TL:DR — It is impossible for organisations to “demonstrate their impact” if they work in complex environments. Asking them to do so requires them to create a fantasy version of the story of their work. This corruption of data makes doing genuine change work harder because it is difficult to learn and adapt from corrupted data.
Everyone who works to make public service operate more effectively wants to impact the world. Having an impact is a great thing. It’s an important North Star for a person, team or organisation. What we do should make a difference in the world.
However, too often, the way that the concept of “impact” is used by organisations gets in the way of the real-world change that people are trying to create. In previous work, we have assembled evidence which helps to show that using outcomes as performance management tools doesn’t work, and this is similar territory. The idea that we can measure our impact to understand how well we are performing is seductive, but fundamentally flawed.
Facing an uncomfortable truth — in complex environments, it is impossible to “demonstrate your impact”
Using “impact” for any form of performance management makes it much more difficult for organisations to do impactful work. This is the uncomfortable truth that leaders must face if genuine impact is to be created in the world.
This truth is uncomfortable because it would be really, really handy for managers and leaders if we could use impact as a performance management tool. It would make the job of managing public service (or any form of social action) much, much easier. This is why it is such a seductive idea.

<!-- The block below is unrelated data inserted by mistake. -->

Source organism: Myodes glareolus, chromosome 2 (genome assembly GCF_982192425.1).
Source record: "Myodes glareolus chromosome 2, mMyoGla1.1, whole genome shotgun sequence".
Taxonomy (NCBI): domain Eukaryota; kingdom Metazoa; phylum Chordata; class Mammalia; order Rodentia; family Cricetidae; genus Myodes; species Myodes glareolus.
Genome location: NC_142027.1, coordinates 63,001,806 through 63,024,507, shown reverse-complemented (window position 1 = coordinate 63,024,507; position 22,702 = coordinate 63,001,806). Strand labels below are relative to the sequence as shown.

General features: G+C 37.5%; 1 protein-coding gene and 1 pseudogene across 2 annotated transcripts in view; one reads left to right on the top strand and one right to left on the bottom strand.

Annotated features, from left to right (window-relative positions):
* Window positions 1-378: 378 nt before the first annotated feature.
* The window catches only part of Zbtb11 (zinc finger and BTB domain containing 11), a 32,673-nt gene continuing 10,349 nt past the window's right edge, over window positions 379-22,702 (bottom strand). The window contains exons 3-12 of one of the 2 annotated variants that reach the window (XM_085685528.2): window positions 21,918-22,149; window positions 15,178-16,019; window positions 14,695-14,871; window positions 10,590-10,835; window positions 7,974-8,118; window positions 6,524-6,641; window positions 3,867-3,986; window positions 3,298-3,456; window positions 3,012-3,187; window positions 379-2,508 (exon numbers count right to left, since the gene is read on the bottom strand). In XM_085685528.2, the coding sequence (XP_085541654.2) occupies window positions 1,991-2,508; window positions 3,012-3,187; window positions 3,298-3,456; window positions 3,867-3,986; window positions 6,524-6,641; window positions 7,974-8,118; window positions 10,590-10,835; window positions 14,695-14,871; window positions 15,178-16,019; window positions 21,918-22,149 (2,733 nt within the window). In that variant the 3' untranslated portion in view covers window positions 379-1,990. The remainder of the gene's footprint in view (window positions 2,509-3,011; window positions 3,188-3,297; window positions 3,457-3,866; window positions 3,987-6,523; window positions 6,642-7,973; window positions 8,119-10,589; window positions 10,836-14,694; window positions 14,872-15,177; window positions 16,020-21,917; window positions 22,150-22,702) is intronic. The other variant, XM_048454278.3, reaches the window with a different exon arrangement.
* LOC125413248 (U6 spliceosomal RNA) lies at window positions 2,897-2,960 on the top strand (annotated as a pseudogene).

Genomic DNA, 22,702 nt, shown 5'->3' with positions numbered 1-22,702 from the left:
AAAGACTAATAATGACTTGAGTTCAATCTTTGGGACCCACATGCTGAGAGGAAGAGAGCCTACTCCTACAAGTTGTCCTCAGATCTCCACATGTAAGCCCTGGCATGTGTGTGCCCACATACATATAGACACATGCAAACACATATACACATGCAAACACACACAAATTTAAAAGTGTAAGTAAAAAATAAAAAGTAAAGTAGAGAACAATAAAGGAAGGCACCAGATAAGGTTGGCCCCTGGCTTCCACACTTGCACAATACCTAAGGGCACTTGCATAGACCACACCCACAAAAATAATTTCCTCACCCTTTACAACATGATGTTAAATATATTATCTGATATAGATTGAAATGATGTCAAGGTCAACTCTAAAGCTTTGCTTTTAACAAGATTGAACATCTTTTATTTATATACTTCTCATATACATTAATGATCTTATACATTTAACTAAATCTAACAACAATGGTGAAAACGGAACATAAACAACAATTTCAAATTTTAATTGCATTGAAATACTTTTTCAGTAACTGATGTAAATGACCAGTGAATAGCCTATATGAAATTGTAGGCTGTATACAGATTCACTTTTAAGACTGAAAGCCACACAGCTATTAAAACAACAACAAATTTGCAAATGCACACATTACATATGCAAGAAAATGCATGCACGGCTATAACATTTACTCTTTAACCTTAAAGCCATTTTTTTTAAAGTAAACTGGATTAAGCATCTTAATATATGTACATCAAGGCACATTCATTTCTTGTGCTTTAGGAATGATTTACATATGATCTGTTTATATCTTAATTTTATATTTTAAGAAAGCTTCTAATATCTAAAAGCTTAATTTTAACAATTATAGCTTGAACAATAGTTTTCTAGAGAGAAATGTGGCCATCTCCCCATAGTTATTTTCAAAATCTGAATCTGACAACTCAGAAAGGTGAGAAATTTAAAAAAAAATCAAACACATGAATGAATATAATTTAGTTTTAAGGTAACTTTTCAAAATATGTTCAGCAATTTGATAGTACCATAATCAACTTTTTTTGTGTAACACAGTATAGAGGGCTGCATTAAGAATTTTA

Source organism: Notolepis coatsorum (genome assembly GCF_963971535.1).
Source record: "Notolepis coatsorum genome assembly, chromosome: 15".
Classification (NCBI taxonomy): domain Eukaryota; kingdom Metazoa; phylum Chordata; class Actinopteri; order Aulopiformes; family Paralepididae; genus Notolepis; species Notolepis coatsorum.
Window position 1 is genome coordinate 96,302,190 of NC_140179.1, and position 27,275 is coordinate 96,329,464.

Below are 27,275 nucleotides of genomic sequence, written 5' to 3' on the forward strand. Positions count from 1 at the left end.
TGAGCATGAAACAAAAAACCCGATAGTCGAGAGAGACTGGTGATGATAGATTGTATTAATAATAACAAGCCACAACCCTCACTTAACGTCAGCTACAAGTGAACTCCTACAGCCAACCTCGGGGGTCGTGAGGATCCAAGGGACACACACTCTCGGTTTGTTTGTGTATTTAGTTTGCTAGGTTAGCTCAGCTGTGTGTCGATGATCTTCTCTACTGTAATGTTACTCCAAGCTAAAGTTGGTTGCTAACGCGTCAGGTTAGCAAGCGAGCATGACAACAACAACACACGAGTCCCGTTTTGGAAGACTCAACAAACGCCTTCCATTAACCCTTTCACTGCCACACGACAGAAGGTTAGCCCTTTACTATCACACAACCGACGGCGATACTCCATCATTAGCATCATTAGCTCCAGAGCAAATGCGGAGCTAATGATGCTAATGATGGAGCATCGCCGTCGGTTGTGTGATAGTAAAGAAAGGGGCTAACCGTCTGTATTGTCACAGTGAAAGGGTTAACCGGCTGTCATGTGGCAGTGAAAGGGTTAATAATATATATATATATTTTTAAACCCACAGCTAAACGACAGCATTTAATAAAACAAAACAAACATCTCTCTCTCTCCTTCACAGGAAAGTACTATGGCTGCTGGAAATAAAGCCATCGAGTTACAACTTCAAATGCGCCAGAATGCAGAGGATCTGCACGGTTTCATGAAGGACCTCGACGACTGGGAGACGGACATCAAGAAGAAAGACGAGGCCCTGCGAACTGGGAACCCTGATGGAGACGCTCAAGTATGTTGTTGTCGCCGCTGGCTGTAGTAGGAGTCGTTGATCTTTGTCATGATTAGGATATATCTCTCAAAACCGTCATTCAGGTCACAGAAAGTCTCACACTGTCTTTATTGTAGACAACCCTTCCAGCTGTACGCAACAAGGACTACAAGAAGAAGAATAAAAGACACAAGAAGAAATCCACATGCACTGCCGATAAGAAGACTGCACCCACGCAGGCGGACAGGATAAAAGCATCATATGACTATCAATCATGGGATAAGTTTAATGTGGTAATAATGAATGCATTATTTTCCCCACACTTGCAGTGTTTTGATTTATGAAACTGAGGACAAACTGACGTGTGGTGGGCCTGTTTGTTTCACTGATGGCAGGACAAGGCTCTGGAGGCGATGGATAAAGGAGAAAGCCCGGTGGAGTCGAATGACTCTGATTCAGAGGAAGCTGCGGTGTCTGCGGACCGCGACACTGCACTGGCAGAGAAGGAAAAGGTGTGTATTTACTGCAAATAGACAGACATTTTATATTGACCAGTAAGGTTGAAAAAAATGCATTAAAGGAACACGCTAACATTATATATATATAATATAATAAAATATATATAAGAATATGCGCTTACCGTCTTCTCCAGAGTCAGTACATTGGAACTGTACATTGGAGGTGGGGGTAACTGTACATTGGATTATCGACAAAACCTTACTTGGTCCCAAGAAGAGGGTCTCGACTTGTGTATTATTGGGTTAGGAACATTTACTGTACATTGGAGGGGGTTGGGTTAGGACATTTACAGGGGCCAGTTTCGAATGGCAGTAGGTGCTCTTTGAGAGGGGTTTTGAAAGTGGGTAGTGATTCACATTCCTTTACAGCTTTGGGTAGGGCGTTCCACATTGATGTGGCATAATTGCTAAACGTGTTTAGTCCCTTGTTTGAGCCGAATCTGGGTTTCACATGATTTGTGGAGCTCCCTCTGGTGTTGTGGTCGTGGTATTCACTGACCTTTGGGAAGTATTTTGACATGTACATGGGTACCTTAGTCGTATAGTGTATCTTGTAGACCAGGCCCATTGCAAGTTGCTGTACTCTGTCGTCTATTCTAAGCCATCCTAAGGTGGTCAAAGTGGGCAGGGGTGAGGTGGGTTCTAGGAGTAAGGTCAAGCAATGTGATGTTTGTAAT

However, part of the responsibility of leadership is facing uncomfortable, difficult truths. So, let’s examine the evidence around “demonstrating impact”.
Demonstrate “your” impact
Many teams or organisations seek to demonstrate “their” impact — the difference their work makes in the world. They are often asked to do this by those who fund the work. Sometimes they do it because they want to help their staff see the difference that they make.
There’s only one problem with this. Almost all useful social change is achieved as part of a complex system. In other words, your work is a small part of a much larger web of entangled and interdependent activity and social forces.
The systems map of the outcome of obesity illustrates this perfectly — it shows all the factors contributing to people being obese (or not), and all the relationships between those factors.
This is the reality of trying to make impact in the world — your actions are part of a web of relationships — most of which are beyond your control, many of which are beyond your influence, quite a few of which will be completely invisible to you.
All of these things combine with your actions to create impact in the world. Let’s work this example through using the obesity systems map. Say that you’re one of the people operating in the bottom right corner of this system — you’re providing “healthcare and treatment options” to address obesity. Let’s say you’re delivering weight loss programmes in neighbourhoods. How would you distinguish the impact of your weight loss programme from the influence of all the other factors in this system?